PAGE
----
Display number with inetd
Fri Aug 30 12:17:00 2002
> -----Original Message-----
> From: William Hooper [mailto:email@example.com]
> ----- Original Message -----
> From: "Marc Mazas" <firstname.lastname@example.org>
> > I'm on Solaris 8, with VNC 3.3.3R2 (Solaris 2.5 bundle).
> > I've an application (ERP Oracle Applications through Apache
> JServ) that
> > need to access the vnc server through a specific display
> number (as it
> > is a fixed parameter, so I choosed 99).
> > When I launch the vnc server through the command line, I
> get it ok (ie
> > the display is <host>:99 for X clients, like vncviewer).
> > But when I launch it through inetd (added a new service in
> > /etc/services, added a new entry in /etc/inetd.conf with 'Xvnc :99
> > -inetd -rfbport 5899 .' as arguments, like the ones produced by the
> > vncserver perl script), I get the vnc server ok, can work
> with it, but
> > the display is <host>:2, not what I want.
> > Does anybody have an explanation and/or a solution ?
> > TIA
> > Marc MAZAS
> If I understand correctly using VNC via inetd causes a new
> display to be
> generated per connection. The details of VNC don't change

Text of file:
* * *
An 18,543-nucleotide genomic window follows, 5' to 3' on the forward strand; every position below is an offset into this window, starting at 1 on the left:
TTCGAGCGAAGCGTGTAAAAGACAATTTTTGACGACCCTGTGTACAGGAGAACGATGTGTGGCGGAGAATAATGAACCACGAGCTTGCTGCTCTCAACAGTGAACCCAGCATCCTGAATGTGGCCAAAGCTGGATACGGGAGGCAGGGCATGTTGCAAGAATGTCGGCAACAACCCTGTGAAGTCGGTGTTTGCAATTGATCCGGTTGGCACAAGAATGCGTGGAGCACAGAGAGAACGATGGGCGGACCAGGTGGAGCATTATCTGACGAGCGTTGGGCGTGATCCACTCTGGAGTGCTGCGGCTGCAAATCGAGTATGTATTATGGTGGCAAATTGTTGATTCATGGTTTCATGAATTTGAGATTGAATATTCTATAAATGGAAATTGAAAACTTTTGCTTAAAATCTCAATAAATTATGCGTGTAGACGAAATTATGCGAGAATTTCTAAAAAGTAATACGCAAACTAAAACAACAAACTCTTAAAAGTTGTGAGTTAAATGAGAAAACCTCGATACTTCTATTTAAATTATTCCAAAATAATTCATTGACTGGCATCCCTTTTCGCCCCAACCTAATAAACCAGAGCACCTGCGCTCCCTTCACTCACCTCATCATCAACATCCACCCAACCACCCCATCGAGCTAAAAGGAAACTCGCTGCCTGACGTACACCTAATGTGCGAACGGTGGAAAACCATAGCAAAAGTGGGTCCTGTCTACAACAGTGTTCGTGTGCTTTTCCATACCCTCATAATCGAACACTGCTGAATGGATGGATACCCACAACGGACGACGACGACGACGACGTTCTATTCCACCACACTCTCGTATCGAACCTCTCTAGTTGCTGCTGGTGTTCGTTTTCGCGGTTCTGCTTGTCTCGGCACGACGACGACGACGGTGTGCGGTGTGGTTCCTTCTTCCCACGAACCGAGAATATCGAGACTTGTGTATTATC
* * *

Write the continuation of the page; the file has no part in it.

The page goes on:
> and it still uses
> one port per user. I assume you are trying to make it so
> multiple users can
> use the Oracle Applications. Unless they share a display
> number I don't
> think it is possible.
Correct me if I'm wrong but as I understand inetd, it works as follows:
- inetd gets a call from outside (on port 5950 for example)
- inetd re-routes the remote call to a port in it's free range
- inetd starts the attached app (`Xvnc -inet`) and connects the stdio of the
app to the new port
- the app just communicates to it's stdio, not knowing about the connected
For Xvnc, this requires the -inet option. If you also add the -rfb option, I
don't know what Xvnc does: accept both connections or just ignore one of the
I expect inetd does the session controll: once the connection (on the port
in it's free range) is closed, the application is killed.
btw: Xvnc -inet does still open a free port for it's X11 communication: the
first free port from 6000. This gives the X11 display number.